I agree with KPB that some articles, such as the ones he describes, are difficult to link to and most such links would be entirely artificial (just keeping the bots at bay). Any way that you could exclude specific categories from the bots activities? There are special cases out there and bot designers need to be aware of them, despite the wish to make the application as general as possible, which I also understand. Mikenorton
) 11:10, 16 February 2009 (UTC)Good god, are you going to listen, if I answer, since I explained it in all my posts, and now you're asking me why? It's inappropriate because obscure botanical species may not have any more links that to a list of genera, or, if it's been inappropriately created at the species level and should be a genus article, to the family. Not all genera lend themselves to a list within an article, some genera are huge, hundreds of species, meaning their parent article may be very large and full of information the makes adding a list of all
of the genera pointless. In which case, there may be a separate page with a list of genera, and lists are specifically excluded from counting as the type of link that is considered a valid link. So, an obscure plant species may naturally only be mentioned in only one article. It's linked upwards to its genus, and its family, the latter being the primary taxonomic unit for plants. Family pages would be the natural place, then, to wikilink to species articles, except, again, some families are so huge that their species lists would be hundreds of thousands of bites, again, making the list an impossible asset for reader usage in the family article, and again, requiring a separate list only page, that would be excluded from the viable links that would forestall an "orphan" tag. So, at best, many obscure species of plants could have only one link, if it is in a genus with a only a few species, and that link would be from a list within the article. Other possible links would be artificially created solely for the purpose of wikilinking, as above, red flowers, three-petaled flowers. This would be original research, which is against policy, not just guidelines.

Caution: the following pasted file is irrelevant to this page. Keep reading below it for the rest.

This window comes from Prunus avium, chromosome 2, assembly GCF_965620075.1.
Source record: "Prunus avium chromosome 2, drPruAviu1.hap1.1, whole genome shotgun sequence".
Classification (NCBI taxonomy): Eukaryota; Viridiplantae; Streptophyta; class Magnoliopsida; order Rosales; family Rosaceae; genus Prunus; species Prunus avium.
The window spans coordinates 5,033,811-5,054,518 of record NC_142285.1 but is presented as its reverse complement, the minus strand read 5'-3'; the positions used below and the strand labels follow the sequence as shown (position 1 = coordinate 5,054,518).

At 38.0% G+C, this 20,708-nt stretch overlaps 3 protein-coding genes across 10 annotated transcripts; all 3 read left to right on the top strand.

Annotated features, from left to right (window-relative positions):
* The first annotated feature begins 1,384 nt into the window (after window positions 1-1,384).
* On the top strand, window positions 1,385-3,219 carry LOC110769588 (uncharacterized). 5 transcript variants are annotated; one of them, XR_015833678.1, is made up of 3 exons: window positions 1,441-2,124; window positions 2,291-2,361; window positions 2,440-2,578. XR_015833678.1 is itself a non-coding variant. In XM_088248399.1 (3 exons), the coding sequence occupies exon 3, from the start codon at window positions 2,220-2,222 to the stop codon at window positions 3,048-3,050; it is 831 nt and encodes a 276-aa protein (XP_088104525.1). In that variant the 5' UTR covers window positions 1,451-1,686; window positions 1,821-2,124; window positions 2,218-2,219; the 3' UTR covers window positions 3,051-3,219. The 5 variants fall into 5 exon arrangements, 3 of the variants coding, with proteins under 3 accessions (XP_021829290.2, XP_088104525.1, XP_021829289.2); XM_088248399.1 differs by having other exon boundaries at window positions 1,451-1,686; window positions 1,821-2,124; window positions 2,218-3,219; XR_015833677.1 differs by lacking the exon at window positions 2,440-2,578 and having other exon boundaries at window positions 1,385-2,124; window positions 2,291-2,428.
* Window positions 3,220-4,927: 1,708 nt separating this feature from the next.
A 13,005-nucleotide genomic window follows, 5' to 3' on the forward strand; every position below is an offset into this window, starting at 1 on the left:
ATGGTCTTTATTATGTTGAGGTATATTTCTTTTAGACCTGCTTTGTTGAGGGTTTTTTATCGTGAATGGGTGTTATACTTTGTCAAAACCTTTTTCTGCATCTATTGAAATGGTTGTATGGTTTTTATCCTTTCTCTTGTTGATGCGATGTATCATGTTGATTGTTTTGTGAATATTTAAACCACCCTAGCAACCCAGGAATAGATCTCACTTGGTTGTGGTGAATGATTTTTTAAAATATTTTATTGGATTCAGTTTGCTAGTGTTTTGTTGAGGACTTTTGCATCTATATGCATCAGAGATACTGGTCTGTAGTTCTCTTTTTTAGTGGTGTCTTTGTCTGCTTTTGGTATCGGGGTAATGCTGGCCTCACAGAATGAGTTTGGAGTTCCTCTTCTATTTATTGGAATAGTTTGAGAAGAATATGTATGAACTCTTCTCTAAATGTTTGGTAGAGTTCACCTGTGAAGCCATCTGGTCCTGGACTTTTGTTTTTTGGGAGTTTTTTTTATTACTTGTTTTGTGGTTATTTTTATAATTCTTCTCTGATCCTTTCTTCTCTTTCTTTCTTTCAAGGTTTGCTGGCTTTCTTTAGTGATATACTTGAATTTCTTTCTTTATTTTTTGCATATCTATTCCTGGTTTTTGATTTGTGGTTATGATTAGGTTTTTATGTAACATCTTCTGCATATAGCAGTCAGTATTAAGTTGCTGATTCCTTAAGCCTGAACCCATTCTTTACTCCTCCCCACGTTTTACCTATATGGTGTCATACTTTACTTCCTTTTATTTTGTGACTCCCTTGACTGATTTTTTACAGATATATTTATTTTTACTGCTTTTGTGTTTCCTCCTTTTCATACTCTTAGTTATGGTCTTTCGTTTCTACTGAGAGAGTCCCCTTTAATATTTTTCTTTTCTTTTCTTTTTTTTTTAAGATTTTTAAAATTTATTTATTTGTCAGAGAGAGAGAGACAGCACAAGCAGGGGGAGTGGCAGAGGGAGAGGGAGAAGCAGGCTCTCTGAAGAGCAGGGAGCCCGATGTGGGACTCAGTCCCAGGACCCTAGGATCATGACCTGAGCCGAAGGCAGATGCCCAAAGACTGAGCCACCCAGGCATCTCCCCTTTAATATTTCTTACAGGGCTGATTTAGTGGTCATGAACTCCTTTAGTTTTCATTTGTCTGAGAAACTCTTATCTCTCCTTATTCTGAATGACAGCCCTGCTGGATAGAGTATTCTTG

Now, the reason I am "insanely specific" about plant species (don't call people names, it's not civil), is that is only matters in plant species articles, and in animal species articles, and probably in a few other organisms, as a function of the criteria for notability for organism species articles: if it's got a scientific name, it's notable. The issue does not arise with higher order taxa in plant articles, as there is no reason that higher order taxa should be without links to the article
because the higher order taxa are all extensively linked through species taxoboxes.
And, in addition, many plant species stubs and other organism species stubs will be very short articles, with less text than the tag. The tag itself links to a wikiprojects page, and, as such, should be on a talk page, not an article page, because it is not linked to information for the user
, but rather, info for potential editors. Article space is not the proper location for recruiting editors for projects.
) 11:21, 16 February 2009 (UTC)